How to Dismantle an Atomic Bomb
By Amir Nezar | 24 November 2004
It’s a useless thought, but it’s one that might cross more that one critic’s mind: it doesn’t matter for shit to U2 what he thinks of How to Dismantle an Atomic Bomb. In fact, it doesn’t matter for shit what the entire critical legion thinks. The obvious fact remains that if ever an entity was synonymous with “untouchable,” his name is Bono, and he knows it. Those with a pulse don’t need a laundry list detailing the precise immensity of his stature, or the color of his sunglasses. The word/name Bono is halfway into the OED already, with all its plenitude of denotations and connotations.
And here I am, by relativity, a zero. So, to recap: it goes without saying that what I think of U2’s music is of utter inconsequence to Bono and the World-Savers. But isn’t there the artistic question? The question of whether U2’s music really matters to U2 any more? Do they really believe in art as self-expression, or the expression of some universal human consciousness (to use inadequate terms, I know)? Or has their art diverged from that previous realm of the personal, and become mechanized into another vehicle trucking for the sake of the greater good—-a mere blueprint for what they can easily play at their next absurdly expensive concert, the proceeds of which will go to Bono’s latest cause?
As U2 realize, and as critics both fascinated by and cynical of Bono’s world importance should realize, it’s an irrelevant, immaterial question. Drawing a line between personal art and art geared towards the “greater good” is a futile exercise, grounded in rhetoric that’s largely bullshit. So, excepting a few instances, U2 do what they’ve always done: write songs about love and struggle, which could as easily be translated into political language as translated into personal romanticism and hope.
Then, finally, the crucial question is: does How to Dismantle an Atomic Bomb matter to you? Well, if you don’t dismiss it purely on the grounds that Bono’s too busy with saving the world to make music any more, you might find that it actually does. Compared to All That You Can’t Leave Behind, it’s immensely sincere, well-thought out, and meaningful. And rather than indulge in the dabbling that turned out mixed-quality tunes on Pop, it settles back into U2’s remarkable melodic strength, bombast, and heart. If there’s one thing that’s most impressive about U2, it’s that after so much time, they can stay fervent romantics, and for some profoundly resonant moments, turn you into one as well.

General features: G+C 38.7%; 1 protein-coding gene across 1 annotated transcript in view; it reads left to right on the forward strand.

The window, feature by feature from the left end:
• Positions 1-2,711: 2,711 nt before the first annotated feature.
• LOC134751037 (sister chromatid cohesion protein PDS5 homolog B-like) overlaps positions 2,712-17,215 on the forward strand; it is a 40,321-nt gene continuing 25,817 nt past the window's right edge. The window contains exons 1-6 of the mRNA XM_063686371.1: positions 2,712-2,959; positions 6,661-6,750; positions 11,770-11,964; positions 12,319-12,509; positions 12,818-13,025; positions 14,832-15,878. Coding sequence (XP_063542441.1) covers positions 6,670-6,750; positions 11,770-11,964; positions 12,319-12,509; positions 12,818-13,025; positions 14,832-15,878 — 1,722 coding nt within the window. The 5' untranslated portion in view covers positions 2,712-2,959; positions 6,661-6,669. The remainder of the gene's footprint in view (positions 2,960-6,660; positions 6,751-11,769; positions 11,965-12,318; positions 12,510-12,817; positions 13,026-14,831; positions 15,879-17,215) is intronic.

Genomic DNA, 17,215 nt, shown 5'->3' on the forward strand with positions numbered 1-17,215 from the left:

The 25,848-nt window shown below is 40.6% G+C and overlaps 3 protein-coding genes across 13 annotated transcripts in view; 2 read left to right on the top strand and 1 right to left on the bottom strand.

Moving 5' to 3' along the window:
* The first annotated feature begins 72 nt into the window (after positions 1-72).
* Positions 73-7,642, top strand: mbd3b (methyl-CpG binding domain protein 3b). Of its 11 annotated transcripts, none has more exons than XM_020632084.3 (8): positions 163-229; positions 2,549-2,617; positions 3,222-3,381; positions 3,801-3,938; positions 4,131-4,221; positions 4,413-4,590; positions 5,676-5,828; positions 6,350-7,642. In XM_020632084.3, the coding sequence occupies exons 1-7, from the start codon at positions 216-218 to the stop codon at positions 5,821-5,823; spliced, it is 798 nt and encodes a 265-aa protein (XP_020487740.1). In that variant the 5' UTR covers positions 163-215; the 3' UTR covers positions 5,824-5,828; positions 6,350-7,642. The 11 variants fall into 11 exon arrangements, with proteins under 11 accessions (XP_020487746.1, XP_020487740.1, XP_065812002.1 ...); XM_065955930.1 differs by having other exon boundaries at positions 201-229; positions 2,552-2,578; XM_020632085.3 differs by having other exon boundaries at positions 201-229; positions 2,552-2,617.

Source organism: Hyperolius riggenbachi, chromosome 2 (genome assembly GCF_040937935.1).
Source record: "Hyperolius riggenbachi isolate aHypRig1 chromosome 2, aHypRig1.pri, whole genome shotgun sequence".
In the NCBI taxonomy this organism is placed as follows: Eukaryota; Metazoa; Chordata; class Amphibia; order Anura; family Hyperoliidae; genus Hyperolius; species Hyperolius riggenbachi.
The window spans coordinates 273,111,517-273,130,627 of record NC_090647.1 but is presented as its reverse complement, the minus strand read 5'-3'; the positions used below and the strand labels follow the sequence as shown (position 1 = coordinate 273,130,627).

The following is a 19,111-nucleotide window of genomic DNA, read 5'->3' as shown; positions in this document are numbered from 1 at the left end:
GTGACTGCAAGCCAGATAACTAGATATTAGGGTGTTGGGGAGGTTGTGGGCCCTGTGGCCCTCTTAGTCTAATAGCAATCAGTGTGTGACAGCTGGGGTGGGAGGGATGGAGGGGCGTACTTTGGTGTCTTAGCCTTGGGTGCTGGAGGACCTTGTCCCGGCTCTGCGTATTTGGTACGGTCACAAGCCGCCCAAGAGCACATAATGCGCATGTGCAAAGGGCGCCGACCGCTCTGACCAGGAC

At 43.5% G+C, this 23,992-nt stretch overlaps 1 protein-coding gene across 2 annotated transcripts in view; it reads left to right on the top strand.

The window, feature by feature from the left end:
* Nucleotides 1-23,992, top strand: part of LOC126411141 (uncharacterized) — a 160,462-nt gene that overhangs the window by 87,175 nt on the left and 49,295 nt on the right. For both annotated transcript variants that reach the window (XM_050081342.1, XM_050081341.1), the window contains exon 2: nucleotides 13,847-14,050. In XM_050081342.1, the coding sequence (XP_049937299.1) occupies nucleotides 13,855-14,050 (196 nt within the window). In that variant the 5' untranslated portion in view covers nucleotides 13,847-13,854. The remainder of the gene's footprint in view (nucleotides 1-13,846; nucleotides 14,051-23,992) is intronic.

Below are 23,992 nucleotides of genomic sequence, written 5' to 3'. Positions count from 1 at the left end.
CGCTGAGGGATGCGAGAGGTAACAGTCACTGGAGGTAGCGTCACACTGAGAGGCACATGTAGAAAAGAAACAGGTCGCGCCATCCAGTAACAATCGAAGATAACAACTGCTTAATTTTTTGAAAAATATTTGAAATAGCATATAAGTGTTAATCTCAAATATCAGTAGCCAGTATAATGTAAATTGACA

Atomic Bomb also happens to be loaded with hooks—some of them lethally catchy—and some thunderously affecting melodies. Look past the insubstantial, seemingly calculated world-appeal of the Spanish numerical chants in opener “Vertigo,” (available for some time online) and you’re rewarded with three separate, strong riffs. Under restrained, chalky clicks from the Edge’s guitar, the bass takes over the tidal wave of an electric hook, Bono uttering youth-charging lines like, “Girl with crimson nails / Has Jesus round the neck / Swaying to the music,” before a formless chant kicks the track into its overdriven, brain-hooking chorus. The Edge will later register his ethereal picking to weave a third hook into the song’s bridge before stuffing the song’s conclusion with some final licks. As an opening statement, “Vertigo” packs a particular powerful punch, resonating with energetic intent. Its only danger is in marking Atom Bomb as a trend-acknowledging grunge album, which it certainly is not; most of its tunes approach vintage U2, and many of them are damned fine ones.